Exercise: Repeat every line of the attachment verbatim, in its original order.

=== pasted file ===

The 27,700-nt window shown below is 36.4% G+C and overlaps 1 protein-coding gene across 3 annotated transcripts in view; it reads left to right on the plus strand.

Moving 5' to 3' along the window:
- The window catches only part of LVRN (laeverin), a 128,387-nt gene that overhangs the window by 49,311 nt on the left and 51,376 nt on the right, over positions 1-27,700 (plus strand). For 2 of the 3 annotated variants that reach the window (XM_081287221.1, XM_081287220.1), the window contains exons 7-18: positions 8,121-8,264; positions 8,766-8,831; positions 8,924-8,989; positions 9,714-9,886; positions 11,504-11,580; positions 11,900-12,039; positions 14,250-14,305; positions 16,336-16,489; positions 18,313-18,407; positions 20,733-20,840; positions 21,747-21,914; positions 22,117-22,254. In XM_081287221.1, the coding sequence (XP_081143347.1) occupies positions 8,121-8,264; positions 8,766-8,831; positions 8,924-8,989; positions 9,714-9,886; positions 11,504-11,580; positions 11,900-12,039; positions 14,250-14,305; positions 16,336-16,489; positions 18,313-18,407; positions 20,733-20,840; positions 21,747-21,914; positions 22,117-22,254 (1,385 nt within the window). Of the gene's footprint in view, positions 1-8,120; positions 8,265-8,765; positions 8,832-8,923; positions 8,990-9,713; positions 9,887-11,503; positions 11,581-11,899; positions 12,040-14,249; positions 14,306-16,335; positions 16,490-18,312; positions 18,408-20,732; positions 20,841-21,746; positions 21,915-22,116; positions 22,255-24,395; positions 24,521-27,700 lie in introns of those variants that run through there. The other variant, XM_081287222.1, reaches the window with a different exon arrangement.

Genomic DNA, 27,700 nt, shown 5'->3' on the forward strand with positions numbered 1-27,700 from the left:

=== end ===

The 27,700-nt window shown below is 36.4% G+C and overlaps 1 protein-coding gene across 3 annotated transcripts in view; it reads left to right on the plus strand.

Moving 5' to 3' along the window:
- The window catches only part of LVRN (laeverin), a 128,387-nt gene that overhangs the window by 49,311 nt on the left and 51,376 nt on the right, over positions 1-27,700 (plus strand). For 2 of the 3 annotated variants that reach the window (XM_081287221.1, XM_081287220.1), the window contains exons 7-18: positions 8,121-8,264; positions 8,766-8,831; positions 8,924-8,989; positions 9,714-9,886; positions 11,504-11,580; positions 11,900-12,039; positions 14,250-14,305; positions 16,336-16,489; positions 18,313-18,407; positions 20,733-20,840; positions 21,747-21,914; positions 22,117-22,254. In XM_081287221.1, the coding sequence (XP_081143347.1) occupies positions 8,121-8,264; positions 8,766-8,831; positions 8,924-8,989; positions 9,714-9,886; positions 11,504-11,580; positions 11,900-12,039; positions 14,250-14,305; positions 16,336-16,489; positions 18,313-18,407; positions 20,733-20,840; positions 21,747-21,914; positions 22,117-22,254 (1,385 nt within the window). Of the gene's footprint in view, positions 1-8,120; positions 8,265-8,765; positions 8,832-8,923; positions 8,990-9,713; positions 9,887-11,503; positions 11,581-11,899; positions 12,040-14,249; positions 14,306-16,335; positions 16,490-18,312; positions 18,408-20,732; positions 20,841-21,746; positions 21,915-22,116; positions 22,255-24,395; positions 24,521-27,700 lie in introns of those variants that run through there. The other variant, XM_081287222.1, reaches the window with a different exon arrangement.

Genomic DNA, 27,700 nt, shown 5'->3' on the forward strand with positions numbered 1-27,700 from the left: